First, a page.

Under the new program, Japan will 爱上海官网
In 2014, the International Court of Justice ruled that JARPA II was not “for the purposes of scientific research” after Australia and New Zealand challenged Japan’s whaling program.
The decision was widely-lauded as the end of whaling in the Antarctic. However, since the decision Japan has revised its program and decided to continue whaling in the Southern Ocean.
Japan’s new whaling program
Whaling is regulated under the International Convention for the Regulation of Whaling. Article VIII of the Whaling Convention allows for a country to issue permits to itself to undertake lethal scientific research.
The 2014 court judgment didn’t ban scientific whaling. It simply stated that the scientific whaling program, JARPA II, was not for the purposes of scientific research. This left open the option of a new scientific whaling program.
Following the decision, Japan announced a new scientific whaling proposal: “Proposed Research Plan for New Scientific Whale Research Program in the Antarctic Ocean” or NEWREP-A.
The response to Japan’s action from those opposed to its program has been, and will remain, strong. Dr Nick Gales, Director of the Australian Antarctic Division, has stated that Japan cannot make any credible claim that their program has any scientific validity. Given the lack of independent scientific support for NEWREP-A, and Japan’s response to the expert findings, there is a resounding feeling in the commentary so far that NEWREP-A is indeed “lipstick on a pig”.
From a research perspective, many have argued and demonstrated (especially as new technologies are developing) that lethal scientific whaling is unnecessary.
Can the whaling program be challenged?
Japan would seem to be setting itself up for further confrontation, however it has taken steps to avoid another legal challenge.
In October this year, the country stated it would not accept the jurisdiction of the International Court of Justice on marine living resources, meaning Japan will no longer consent to further cases about whaling being heard by that court.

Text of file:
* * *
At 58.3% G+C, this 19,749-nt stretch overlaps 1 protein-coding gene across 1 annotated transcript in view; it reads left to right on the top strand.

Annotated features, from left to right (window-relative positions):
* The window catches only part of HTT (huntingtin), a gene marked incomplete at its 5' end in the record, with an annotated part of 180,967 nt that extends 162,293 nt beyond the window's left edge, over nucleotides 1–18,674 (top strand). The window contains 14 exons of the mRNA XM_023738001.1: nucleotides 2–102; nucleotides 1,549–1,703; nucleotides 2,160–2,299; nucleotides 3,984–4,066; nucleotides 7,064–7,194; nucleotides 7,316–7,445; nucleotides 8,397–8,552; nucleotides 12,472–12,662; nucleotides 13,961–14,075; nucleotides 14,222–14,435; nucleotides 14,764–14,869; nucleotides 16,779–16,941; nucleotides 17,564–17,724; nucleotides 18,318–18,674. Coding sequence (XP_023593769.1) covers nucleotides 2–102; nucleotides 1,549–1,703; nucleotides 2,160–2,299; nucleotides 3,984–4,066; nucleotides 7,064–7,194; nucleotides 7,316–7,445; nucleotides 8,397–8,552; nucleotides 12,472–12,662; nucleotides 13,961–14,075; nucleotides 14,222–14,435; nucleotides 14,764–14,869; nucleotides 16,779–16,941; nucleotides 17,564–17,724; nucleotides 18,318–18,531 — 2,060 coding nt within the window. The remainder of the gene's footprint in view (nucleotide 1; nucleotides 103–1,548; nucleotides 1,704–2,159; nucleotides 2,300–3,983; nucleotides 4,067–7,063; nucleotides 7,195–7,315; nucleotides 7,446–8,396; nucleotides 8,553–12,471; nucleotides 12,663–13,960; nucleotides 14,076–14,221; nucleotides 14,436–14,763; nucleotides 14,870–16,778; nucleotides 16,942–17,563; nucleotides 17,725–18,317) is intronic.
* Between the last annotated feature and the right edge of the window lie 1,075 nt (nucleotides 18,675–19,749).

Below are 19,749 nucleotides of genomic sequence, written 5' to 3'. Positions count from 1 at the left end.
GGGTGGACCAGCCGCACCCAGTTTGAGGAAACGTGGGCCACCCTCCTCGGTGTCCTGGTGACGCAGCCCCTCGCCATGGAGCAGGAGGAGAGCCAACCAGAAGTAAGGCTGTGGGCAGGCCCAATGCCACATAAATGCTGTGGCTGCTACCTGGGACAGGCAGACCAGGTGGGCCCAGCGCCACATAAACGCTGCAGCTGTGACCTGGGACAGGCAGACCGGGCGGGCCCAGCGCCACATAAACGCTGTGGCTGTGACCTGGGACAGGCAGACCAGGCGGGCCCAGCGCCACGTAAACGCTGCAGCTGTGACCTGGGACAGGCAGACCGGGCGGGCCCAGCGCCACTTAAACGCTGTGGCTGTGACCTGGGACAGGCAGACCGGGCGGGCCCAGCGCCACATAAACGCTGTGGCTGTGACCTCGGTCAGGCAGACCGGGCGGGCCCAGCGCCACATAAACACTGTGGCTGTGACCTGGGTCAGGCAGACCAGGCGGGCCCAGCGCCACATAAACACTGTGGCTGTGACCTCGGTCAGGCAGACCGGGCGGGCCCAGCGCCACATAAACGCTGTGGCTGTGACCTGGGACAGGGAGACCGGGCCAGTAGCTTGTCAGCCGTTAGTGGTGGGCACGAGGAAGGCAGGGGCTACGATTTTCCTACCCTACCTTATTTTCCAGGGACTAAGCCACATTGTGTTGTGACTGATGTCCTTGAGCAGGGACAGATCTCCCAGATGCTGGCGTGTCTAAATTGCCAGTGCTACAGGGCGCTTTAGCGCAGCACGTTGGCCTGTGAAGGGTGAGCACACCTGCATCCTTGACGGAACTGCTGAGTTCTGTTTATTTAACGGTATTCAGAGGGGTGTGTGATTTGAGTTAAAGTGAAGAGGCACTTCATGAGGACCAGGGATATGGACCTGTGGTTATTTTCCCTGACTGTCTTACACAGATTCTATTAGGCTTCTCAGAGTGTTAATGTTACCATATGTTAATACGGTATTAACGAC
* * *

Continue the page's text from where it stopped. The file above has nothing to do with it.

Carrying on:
In the JARPA II case, the court stated it is expected that Japan will take into consideration the judgment when issuing permits for any future whaling program. But Japan’s strict obligation to follow the ruling is limited to JARPA II.
The court, in its decisive clause, ruled that Japan:
shall revoke any extant authorization, permit or license to kill, take or treat whales in relation to JARPA II, and refrain from granting any further permits under Article VIII, paragraph 1, of the Convention, in pursuance of that program.
So, even though the court expected that its findings would be taken into account if any new permits for lethal scientific whaling were issued, there is little scope to challenge NEWREP-A because it is not the JARPA II program. And Japan is now exempt from the court’s jurisdiction on these matters.
Australian domestic legal action is most likely to be futile. In a recent case in the Australian Federal Court, Japanese whaling company Kyodo was fined A$1 million for breaching an earlier injunction in Australia’s Whale Sanctuary. But Japan does not recognize the Australian Antarctic Territory’s exclusive economic zone, nor its Whale Sanctuary, and therefore does not recognize the jurisdiction of this ruling.
There has still been no decision from the International Whaling Commission to give a clear green light to scientific whaling. Even so, it is unlikely Japan would reverse its decision. The commission is a deeply riven organization split along pro- and anti-whaling lines, and even though sentiment may be strongly against Japan’s actions, it does not have the explicit power to halt NEWREP-A.
Various groups and political parties have urged the Australian government to make strong diplomatic representations to Japan about the new whaling program. Prime Minister Malcolm Turnbull has stated that:
Our position is standard, that we … strongly encourage Japan to cease its whaling operations in any time, in any season, in any year.
Australian governments have a long history of stable engagement with Japan on this issue, and are unlikely to deviate from this platform by directly intervening in the country’s whaling activities.
The Australian Greens have called for the government to send a patrol vessel south to shadow the whaling fleet and collect evidence of its activities. But without the jurisdiction of the International Court of Justice, it’s unlikely such an effort would be useful in bringing an action against Japan.
Change may also come from Japan itself. With dramatically fewer Japanese eating whale meat, and the expensive and heavily subsidized scientific whaling program already labelled by many as unnecessary and irrelevant in modern times, perhaps internal pressure will put an end to lethal whaling by Japan.
This story was originally published by The Conversation.
Also on HuffPost: